Alessandra Aloisi provides a critical review of Bingham’s Biesta’s book on Jacques Ranciere: Education, Truth, Emancipation
There is an educational concern in Jacques Rancière’s political and aesthetic writing that has been mostly overlooked by scholars. On the one hand, the Ignorant schoolmaster (a book of 1987 that tells the story of Joseph Jacotot, a revolutionary schoolteacher in the 19th century) clearly prepares the ground for Rancière’s ideas on emancipation, equality and democracy. On the other hand, these same ideas seem to have further implications in the domain of education, as they may help to raise challenging and somehow provocative questions concerning the role of school and education in our so-called democratic societies. How does emancipation happen in schools, if schools are supposed to deliver more and more specialized curricula? How does emancipation take place in an education system which is increasingly responsive to neoliberalism’s economic drivers? The value of Charles Bingham’s and Gert Biesta’s work is precisely in trying to answer these questions by adopting a Rancièrian perspective.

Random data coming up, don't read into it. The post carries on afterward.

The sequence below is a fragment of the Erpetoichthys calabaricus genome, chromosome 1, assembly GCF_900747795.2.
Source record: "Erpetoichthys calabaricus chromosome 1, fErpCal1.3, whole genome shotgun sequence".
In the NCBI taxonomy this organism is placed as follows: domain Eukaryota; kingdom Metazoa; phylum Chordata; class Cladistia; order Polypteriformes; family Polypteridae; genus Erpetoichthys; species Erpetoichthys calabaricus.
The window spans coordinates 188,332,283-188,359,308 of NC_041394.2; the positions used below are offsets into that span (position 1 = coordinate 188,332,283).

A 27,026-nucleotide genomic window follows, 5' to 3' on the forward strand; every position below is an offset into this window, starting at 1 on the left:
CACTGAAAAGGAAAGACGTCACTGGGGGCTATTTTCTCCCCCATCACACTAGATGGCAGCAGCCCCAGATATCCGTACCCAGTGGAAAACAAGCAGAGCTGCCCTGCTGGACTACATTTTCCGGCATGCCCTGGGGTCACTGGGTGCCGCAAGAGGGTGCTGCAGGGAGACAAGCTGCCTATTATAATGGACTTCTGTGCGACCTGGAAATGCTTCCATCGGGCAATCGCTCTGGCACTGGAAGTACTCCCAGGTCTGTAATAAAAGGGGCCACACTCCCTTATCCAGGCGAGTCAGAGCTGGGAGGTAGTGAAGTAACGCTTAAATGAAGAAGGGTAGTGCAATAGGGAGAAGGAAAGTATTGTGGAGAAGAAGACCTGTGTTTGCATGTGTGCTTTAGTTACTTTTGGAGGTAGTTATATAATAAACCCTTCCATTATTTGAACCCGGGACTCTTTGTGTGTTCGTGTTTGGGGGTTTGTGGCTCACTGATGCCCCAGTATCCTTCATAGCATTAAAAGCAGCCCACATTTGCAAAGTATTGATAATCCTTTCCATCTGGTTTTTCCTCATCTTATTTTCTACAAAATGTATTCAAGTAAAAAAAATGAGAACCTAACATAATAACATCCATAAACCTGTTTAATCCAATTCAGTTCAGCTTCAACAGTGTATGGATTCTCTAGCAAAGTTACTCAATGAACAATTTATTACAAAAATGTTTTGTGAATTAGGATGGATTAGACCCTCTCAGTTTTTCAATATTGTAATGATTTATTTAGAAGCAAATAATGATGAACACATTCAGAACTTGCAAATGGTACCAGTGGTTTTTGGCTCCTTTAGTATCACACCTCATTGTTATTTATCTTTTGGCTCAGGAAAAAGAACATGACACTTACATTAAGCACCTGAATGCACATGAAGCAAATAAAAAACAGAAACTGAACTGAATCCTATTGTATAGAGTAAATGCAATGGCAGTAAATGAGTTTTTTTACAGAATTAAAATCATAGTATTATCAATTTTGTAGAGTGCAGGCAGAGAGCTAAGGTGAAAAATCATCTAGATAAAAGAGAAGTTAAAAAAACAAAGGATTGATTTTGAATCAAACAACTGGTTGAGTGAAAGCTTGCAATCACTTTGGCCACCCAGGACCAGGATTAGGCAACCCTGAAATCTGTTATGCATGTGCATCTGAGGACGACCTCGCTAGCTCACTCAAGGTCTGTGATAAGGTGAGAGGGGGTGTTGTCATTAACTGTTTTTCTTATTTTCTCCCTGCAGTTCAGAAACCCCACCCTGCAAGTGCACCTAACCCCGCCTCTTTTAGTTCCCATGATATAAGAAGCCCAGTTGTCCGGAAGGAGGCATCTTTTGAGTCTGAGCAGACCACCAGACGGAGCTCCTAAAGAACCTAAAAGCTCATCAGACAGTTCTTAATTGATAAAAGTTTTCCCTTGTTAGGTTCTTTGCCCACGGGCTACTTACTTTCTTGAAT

The first chapter reproduces a text by Jacques Rancière presented in 2002 at a conference in Rio de Janeiro. In this essay, entitled On Ignorant schoolmasters,Rancière returns to his book in order to point out the importance and modernity of Jacotot’s experience and approach. Jacotot developed his radical, contested ideas on intellectual emancipation and equality in a very crucial moment, historically and politically speaking; a moment when, after the French Revolution, the aim of any progressive social institution was to achieve revolution. A plan for public education was at the very core of this project, implying a precise organization (and limitation) of knowledge transmitted. People were provided with a set of useful knowledge and practical abilities allowing them to improve their social conditions without revealing those same conditions. In short, using Rancière’s words, that was a society where ‘inequality [was] reproduced by making visible equality’ (p. 8). That was a society where inequality was preserved and reproduced not in spite of, but precisely because of the formal assertion of equality.